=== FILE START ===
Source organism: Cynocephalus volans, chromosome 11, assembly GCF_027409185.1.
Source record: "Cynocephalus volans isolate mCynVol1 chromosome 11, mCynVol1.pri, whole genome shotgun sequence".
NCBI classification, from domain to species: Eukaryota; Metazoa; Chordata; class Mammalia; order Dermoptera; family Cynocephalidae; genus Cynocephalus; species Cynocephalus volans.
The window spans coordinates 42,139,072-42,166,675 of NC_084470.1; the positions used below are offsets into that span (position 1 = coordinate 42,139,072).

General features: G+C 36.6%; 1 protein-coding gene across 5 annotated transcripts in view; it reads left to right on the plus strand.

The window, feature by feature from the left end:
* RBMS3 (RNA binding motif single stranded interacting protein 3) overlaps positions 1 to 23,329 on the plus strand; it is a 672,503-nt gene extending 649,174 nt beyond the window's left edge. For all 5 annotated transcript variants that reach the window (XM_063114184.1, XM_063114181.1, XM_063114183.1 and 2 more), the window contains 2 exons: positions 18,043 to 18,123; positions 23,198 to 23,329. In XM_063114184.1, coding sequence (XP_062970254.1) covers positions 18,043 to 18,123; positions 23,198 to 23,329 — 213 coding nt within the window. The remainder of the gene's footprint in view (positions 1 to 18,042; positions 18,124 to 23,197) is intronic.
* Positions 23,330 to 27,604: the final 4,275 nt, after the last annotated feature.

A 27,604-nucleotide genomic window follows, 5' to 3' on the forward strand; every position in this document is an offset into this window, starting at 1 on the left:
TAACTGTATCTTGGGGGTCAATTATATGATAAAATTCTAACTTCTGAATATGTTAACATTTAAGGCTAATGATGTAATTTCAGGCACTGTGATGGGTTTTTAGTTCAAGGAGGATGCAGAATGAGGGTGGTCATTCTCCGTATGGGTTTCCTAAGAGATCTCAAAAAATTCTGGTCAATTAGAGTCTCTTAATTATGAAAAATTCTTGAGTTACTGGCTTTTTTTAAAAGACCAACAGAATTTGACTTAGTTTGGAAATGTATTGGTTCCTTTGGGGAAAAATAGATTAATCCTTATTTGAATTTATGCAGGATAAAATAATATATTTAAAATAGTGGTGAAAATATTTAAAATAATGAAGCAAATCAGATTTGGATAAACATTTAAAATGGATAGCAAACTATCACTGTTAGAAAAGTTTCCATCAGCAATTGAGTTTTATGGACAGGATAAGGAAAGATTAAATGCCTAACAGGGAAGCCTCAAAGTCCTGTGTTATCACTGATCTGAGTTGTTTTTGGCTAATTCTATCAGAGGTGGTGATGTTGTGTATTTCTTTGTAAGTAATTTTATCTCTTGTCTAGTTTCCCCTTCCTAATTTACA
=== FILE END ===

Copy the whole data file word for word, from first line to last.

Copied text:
Source organism: Cynocephalus volans, chromosome 11, assembly GCF_027409185.1.
Source record: "Cynocephalus volans isolate mCynVol1 chromosome 11, mCynVol1.pri, whole genome shotgun sequence".
NCBI classification, from domain to species: Eukaryota; Metazoa; Chordata; class Mammalia; order Dermoptera; family Cynocephalidae; genus Cynocephalus; species Cynocephalus volans.
The window spans coordinates 42,139,072-42,166,675 of NC_084470.1; the positions used below are offsets into that span (position 1 = coordinate 42,139,072).

General features: G+C 36.6%; 1 protein-coding gene across 5 annotated transcripts in view; it reads left to right on the plus strand.

The window, feature by feature from the left end:
* RBMS3 (RNA binding motif single stranded interacting protein 3) overlaps positions 1 to 23,329 on the plus strand; it is a 672,503-nt gene extending 649,174 nt beyond the window's left edge. For all 5 annotated transcript variants that reach the window (XM_063114184.1, XM_063114181.1, XM_063114183.1 and 2 more), the window contains 2 exons: positions 18,043 to 18,123; positions 23,198 to 23,329. In XM_063114184.1, coding sequence (XP_062970254.1) covers positions 18,043 to 18,123; positions 23,198 to 23,329 — 213 coding nt within the window. The remainder of the gene's footprint in view (positions 1 to 18,042; positions 18,124 to 23,197) is intronic.
* Positions 23,330 to 27,604: the final 4,275 nt, after the last annotated feature.

A 27,604-nucleotide genomic window follows, 5' to 3' on the forward strand; every position in this document is an offset into this window, starting at 1 on the left:
TAACTGTATCTTGGGGGTCAATTATATGATAAAATTCTAACTTCTGAATATGTTAACATTTAAGGCTAATGATGTAATTTCAGGCACTGTGATGGGTTTTTAGTTCAAGGAGGATGCAGAATGAGGGTGGTCATTCTCCGTATGGGTTTCCTAAGAGATCTCAAAAAATTCTGGTCAATTAGAGTCTCTTAATTATGAAAAATTCTTGAGTTACTGGCTTTTTTTAAAAGACCAACAGAATTTGACTTAGTTTGGAAATGTATTGGTTCCTTTGGGGAAAAATAGATTAATCCTTATTTGAATTTATGCAGGATAAAATAATATATTTAAAATAGTGGTGAAAATATTTAAAATAATGAAGCAAATCAGATTTGGATAAACATTTAAAATGGATAGCAAACTATCACTGTTAGAAAAGTTTCCATCAGCAATTGAGTTTTATGGACAGGATAAGGAAAGATTAAATGCCTAACAGGGAAGCCTCAAAGTCCTGTGTTATCACTGATCTGAGTTGTTTTTGGCTAATTCTATCAGAGGTGGTGATGTTGTGTATTTCTTTGTAAGTAATTTTATCTCTTGTCTAGTTTCCCCTTCCTAATTTACA